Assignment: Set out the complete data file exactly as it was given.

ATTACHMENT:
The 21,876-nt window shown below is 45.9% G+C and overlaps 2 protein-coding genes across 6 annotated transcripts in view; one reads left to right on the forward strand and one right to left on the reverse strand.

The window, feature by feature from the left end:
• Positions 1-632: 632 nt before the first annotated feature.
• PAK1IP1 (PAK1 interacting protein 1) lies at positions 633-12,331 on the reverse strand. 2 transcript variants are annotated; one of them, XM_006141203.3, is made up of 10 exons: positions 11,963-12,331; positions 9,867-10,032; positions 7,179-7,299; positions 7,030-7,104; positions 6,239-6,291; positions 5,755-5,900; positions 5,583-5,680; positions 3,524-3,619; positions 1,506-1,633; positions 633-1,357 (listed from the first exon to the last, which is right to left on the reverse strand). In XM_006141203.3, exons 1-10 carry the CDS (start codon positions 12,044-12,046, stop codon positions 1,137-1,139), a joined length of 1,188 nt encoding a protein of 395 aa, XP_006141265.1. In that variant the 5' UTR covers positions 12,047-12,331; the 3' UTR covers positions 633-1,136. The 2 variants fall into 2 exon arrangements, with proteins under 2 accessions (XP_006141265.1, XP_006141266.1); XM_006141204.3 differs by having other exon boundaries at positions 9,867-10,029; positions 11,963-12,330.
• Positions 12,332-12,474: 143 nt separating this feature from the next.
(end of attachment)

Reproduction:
The 21,876-nt window shown below is 45.9% G+C and overlaps 2 protein-coding genes across 6 annotated transcripts in view; one reads left to right on the forward strand and one right to left on the reverse strand.

The window, feature by feature from the left end:
• Positions 1-632: 632 nt before the first annotated feature.
• PAK1IP1 (PAK1 interacting protein 1) lies at positions 633-12,331 on the reverse strand. 2 transcript variants are annotated; one of them, XM_006141203.3, is made up of 10 exons: positions 11,963-12,331; positions 9,867-10,032; positions 7,179-7,299; positions 7,030-7,104; positions 6,239-6,291; positions 5,755-5,900; positions 5,583-5,680; positions 3,524-3,619; positions 1,506-1,633; positions 633-1,357 (listed from the first exon to the last, which is right to left on the reverse strand). In XM_006141203.3, exons 1-10 carry the CDS (start codon positions 12,044-12,046, stop codon positions 1,137-1,139), a joined length of 1,188 nt encoding a protein of 395 aa, XP_006141265.1. In that variant the 5' UTR covers positions 12,047-12,331; the 3' UTR covers positions 633-1,136. The 2 variants fall into 2 exon arrangements, with proteins under 2 accessions (XP_006141265.1, XP_006141266.1); XM_006141204.3 differs by having other exon boundaries at positions 9,867-10,029; positions 11,963-12,330.
• Positions 12,332-12,474: 143 nt separating this feature from the next.